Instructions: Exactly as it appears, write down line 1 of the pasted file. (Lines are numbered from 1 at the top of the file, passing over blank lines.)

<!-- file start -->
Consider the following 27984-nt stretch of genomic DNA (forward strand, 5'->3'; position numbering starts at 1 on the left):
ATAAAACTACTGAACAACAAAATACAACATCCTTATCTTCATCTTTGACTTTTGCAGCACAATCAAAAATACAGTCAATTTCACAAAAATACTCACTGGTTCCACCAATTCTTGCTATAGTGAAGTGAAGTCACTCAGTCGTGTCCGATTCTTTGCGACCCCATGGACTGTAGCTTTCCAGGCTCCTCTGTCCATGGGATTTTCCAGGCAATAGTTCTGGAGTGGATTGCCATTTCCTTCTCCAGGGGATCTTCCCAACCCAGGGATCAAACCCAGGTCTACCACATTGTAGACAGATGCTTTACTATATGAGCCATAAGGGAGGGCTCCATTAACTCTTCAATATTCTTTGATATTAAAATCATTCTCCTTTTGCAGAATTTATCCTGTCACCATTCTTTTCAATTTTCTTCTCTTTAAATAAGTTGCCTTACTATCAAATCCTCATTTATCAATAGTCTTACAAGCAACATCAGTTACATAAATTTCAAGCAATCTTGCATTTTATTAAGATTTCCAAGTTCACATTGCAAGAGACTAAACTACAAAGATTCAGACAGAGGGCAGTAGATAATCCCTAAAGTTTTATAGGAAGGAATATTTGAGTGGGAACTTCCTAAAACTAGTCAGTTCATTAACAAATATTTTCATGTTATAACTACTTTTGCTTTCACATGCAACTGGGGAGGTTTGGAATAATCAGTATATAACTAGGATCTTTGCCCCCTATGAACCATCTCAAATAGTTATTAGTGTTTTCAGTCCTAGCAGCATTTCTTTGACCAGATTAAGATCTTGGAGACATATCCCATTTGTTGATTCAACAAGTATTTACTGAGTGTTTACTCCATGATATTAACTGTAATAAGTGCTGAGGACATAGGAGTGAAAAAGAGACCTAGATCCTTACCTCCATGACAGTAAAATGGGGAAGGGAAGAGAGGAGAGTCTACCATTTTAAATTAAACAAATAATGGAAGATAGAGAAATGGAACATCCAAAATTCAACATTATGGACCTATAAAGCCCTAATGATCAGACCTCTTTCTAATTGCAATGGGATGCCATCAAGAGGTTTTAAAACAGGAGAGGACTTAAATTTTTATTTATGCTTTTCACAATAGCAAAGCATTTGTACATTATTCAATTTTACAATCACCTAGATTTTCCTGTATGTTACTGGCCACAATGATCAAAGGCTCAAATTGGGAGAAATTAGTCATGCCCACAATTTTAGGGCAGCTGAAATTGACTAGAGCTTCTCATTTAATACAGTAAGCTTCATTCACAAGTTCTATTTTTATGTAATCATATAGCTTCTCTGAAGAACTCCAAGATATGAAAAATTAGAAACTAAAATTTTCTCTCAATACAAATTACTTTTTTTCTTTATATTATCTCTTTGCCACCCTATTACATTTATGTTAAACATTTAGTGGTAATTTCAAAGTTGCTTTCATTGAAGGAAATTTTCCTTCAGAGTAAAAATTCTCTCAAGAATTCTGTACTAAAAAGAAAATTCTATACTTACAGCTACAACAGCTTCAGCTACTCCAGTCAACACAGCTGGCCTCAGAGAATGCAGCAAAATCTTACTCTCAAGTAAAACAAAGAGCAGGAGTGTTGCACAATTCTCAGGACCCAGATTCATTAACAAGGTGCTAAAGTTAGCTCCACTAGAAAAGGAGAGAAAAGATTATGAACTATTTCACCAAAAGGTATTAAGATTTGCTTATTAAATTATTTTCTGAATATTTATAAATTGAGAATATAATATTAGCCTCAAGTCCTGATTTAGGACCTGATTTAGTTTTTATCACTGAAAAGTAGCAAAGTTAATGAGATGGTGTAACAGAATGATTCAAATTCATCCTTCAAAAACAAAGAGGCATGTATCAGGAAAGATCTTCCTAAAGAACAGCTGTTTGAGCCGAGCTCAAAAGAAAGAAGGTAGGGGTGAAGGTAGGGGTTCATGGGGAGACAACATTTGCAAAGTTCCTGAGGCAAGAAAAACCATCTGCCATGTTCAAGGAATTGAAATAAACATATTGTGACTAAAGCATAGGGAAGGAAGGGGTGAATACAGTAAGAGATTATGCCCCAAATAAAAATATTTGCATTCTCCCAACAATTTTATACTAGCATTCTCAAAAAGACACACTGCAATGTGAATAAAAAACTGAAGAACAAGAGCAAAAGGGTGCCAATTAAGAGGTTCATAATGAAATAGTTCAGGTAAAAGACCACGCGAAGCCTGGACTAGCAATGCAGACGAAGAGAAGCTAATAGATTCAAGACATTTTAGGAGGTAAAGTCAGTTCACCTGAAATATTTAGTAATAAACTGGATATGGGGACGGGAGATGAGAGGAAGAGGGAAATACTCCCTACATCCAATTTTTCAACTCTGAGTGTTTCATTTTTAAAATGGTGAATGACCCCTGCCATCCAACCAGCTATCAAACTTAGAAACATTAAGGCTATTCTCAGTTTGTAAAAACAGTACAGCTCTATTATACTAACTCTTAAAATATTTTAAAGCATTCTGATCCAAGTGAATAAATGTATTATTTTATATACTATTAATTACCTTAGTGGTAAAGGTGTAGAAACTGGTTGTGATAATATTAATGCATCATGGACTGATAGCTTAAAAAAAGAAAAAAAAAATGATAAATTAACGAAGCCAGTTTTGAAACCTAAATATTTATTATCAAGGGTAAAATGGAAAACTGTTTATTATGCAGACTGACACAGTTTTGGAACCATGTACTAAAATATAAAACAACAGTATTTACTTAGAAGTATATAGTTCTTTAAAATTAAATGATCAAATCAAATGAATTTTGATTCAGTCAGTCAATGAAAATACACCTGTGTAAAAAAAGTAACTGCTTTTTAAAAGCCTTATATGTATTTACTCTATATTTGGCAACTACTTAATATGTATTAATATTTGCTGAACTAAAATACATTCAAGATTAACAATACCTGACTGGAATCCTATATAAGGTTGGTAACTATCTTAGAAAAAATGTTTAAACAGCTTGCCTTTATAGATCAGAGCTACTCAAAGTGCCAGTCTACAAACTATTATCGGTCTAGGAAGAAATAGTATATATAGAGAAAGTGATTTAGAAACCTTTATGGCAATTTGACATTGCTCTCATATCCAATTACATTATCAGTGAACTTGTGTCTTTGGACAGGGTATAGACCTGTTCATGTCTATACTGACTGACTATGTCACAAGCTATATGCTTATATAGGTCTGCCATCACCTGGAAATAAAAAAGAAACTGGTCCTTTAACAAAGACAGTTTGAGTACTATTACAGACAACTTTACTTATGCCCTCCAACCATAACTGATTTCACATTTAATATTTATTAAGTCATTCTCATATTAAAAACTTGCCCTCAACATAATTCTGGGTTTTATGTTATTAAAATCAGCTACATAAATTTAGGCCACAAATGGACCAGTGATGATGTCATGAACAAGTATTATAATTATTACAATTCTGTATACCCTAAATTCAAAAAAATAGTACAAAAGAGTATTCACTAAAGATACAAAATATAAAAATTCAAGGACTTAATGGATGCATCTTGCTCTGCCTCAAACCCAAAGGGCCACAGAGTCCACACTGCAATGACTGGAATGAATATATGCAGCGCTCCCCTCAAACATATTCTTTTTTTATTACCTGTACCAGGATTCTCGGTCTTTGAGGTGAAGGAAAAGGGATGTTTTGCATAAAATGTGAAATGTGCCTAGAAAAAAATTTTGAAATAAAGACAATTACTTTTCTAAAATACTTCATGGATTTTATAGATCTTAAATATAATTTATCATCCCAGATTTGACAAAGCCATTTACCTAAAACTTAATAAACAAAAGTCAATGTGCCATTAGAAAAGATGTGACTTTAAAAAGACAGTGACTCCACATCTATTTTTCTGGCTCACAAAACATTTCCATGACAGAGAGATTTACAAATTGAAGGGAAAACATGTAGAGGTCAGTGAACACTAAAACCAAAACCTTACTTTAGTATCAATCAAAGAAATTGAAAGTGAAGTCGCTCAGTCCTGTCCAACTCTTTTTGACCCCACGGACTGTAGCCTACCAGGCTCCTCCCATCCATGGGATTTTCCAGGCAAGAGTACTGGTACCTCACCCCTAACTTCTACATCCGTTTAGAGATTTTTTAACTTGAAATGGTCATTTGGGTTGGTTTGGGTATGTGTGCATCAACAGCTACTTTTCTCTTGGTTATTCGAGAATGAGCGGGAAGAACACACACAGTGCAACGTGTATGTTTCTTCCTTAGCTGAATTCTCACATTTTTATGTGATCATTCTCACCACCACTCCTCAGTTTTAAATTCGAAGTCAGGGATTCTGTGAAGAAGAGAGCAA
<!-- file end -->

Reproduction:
Consider the following 27984-nt stretch of genomic DNA (forward strand, 5'->3'; position numbering starts at 1 on the left):